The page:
MEDICAL EDUCATION: Curriculum renewal and more in the MD program

Guest blog by Dr. Meredith McKague, associate dean, Undergraduate Medical Education

The team in Undergraduate Medical Education (UGME) and Student Services in the CoM is doing a lot of amazing work. Often, this work is taking place behind the scenes, as is true of so much that happens at our medical school. With this blog, I’d like to highlight an important area of work, curriculum renewal, and where we are at with various aspects of it.

For pre-clerkship (Years 1 and 2 of the program), curriculum renewal is in full swing. These incredibly important, foundational first two years of our program have been revamped to further integrate biomedical sciences into the Foundations in Clinical Medicine blocks focused on each of the major body systems, and to increase opportunities for students to develop clinical reasoning and evidence-based medicine skills through case-based learning.  We have run the first term of the Year 1 renewed curriculum successfully and will introduce a renewed Year 2 in 2023-24.

Our clerkship (Years 3 and 4 of the program) team and curriculum committee are busy planning for renewal of the clerkship curriculum, with a curriculum retreat that just took place just over a week ago that was focused on that topic.

In other areas, the UGME strategic plan was completed last summer. It identifies five priority areas:

  • Embed structural and systemic supports to achieve equity
  • Indigenous health
  • Support wellness for students, staff and faculty
  • Teaching and learning excellence
  • Community engagement and distributed medical education

Working groups focused on those five strategic priorities meet regularly to track progress in each priority.

In teaching and learning, as we have moved out of the pandemic, the program has developed a hybrid model for delivery of curriculum that builds on innovations developed in our pandemic response. Faculty deliver the curriculum in a variety of ways: in-person sessions, pre-recorded presentations, and remotely delivered presentations. We are working to support further active learning approaches in all sessions to optimize learning. In addition, our Academic Support team, made up of faculty, a staff specialist and members of the Office of Student Affairs, are continuing to develop new strategies to better support learners in achieving academic success.

Students’ performance on the Medical Council of Canada Qualifying Exam Part 1 (MCCQE-1) 2022 exam reflects the hard work of students and faculty. Our students taking the MCCQE-1 for the first time had a pass rate of 96%, higher than the Canadian Medical Graduate (CMG) pass rate of 93%, achieving a mean score of 260 compared to the national CMG mean of 258.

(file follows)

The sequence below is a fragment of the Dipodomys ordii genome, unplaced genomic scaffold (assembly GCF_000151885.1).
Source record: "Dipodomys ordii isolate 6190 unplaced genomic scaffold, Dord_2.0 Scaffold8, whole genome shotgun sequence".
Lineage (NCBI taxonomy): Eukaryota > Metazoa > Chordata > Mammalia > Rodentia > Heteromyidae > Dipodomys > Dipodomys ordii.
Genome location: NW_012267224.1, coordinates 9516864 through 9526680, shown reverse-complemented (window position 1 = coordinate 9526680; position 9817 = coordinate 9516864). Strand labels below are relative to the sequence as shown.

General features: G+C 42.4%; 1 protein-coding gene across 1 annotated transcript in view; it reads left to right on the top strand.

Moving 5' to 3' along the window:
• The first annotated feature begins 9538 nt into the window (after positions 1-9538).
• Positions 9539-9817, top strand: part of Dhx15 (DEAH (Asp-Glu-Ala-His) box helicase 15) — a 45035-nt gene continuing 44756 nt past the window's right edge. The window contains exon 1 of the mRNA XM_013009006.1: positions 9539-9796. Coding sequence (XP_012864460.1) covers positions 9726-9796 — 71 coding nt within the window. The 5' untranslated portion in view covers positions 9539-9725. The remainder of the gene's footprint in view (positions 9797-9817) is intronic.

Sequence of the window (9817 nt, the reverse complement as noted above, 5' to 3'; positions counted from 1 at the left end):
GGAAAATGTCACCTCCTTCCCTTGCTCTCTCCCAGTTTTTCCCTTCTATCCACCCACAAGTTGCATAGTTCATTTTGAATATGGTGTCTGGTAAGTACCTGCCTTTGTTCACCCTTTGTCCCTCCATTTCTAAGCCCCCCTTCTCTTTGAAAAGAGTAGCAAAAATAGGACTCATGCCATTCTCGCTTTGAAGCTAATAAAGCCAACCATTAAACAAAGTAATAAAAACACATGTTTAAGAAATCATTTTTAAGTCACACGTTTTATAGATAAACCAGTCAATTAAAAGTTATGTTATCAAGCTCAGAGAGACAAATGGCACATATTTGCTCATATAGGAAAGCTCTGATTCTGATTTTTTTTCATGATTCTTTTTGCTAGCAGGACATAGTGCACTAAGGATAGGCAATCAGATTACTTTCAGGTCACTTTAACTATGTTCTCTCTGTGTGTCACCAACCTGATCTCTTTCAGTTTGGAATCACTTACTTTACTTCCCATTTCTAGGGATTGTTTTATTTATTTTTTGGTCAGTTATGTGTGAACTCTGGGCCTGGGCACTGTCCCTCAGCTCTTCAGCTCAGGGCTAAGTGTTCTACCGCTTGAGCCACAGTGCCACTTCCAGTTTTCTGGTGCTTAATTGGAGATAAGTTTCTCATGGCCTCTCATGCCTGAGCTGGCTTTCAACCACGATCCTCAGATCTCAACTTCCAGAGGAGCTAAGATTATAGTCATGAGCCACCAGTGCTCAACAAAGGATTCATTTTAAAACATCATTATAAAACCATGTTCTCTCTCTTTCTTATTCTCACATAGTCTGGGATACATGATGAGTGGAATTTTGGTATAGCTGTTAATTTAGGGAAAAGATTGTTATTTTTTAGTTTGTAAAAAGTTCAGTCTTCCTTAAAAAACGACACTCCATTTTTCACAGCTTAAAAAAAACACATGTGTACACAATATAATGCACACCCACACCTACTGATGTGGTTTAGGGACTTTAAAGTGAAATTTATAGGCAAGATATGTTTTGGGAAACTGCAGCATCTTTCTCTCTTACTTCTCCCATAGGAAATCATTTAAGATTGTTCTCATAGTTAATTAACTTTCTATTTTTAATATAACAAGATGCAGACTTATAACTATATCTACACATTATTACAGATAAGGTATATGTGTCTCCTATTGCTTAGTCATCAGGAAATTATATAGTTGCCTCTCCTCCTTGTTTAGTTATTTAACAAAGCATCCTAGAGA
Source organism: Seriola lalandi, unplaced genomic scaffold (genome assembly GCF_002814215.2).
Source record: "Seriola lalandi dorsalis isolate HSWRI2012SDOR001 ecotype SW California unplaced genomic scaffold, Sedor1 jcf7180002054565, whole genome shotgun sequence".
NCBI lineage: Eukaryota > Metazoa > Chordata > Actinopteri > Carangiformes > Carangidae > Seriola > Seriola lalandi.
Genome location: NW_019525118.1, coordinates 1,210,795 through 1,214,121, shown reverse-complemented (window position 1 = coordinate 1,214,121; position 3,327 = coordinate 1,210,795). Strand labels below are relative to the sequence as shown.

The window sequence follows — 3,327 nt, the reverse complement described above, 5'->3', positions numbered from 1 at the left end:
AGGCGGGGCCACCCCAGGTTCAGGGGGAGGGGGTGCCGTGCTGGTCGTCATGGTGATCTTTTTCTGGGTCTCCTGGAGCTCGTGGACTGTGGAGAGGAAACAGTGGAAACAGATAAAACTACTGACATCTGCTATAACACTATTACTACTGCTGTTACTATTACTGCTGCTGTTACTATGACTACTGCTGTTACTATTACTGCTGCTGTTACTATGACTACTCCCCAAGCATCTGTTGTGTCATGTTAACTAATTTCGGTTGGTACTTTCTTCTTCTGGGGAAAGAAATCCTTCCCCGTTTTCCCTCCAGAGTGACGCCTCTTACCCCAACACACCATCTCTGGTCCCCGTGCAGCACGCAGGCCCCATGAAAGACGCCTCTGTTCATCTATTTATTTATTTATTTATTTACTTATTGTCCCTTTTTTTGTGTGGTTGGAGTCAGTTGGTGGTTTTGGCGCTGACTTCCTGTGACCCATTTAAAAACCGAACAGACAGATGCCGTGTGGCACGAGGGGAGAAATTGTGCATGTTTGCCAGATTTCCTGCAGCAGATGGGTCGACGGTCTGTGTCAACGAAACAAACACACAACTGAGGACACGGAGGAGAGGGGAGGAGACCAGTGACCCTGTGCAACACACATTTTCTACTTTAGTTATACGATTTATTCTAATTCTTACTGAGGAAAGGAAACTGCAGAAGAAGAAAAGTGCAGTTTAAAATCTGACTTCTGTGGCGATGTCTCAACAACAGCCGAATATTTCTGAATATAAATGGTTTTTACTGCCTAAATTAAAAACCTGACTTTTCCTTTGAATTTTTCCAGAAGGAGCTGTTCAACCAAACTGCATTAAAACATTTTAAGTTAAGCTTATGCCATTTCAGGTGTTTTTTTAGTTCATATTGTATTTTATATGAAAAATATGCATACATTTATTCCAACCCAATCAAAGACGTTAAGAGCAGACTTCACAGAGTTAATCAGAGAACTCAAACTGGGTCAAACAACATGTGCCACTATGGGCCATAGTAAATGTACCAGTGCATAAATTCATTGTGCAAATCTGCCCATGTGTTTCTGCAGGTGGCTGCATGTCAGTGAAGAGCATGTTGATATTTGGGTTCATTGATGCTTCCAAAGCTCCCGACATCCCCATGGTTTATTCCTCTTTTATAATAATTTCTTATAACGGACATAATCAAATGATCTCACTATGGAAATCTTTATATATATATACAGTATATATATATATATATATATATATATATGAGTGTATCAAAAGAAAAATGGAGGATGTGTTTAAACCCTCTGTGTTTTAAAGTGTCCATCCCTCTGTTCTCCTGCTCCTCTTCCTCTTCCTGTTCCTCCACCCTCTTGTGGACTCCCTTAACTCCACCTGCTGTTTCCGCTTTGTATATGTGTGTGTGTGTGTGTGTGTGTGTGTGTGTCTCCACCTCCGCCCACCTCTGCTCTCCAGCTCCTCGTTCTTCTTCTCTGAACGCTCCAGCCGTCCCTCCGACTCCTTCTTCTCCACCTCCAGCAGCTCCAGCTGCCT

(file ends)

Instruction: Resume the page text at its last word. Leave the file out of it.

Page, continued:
One of our exceptional teachers in the UGME program is Dr. Kelsey Brose, an assistant professor in the Division of Oncology. He just received the College of Medicine Excellence in Teaching Award. The annual award recognizes exceptional teaching practices and significant contributions to the teaching mission of the college. Congratulations, Kelsey!

The college recently announced more good news related to accreditation of our UGME program. Following the most recent January 2023 report, we have now earned the satisfaction of the accrediting body across all 96 elements they review, up from 93 in a 2020 update. No more reports to the accrediting body are required now until our next full site visit in 2026. This is great news, enabling us to focus fully on ensuring we are well placed for all elements for the 2026 visit—work that is well underway already.

The Student Services Career Advising and Mentorship team in UGME have been actively supporting students with elective planning—especially important with the resumption of visiting electives for our students in the Class of 2024. This team is also supporting students with the CaRMS residency application process, another highly significant aspect of medical school. And the team has provided increased support for students in all areas of training. Additional elective planning meetings, residency application review meetings, and residency application mock interviews were some of the expanded supports provided to students this year.

We are making great progress in UGME, and of course there is always a lot more to do. I thank all of the staff, faculty and students in our program for your excellent work and exceptional commitment.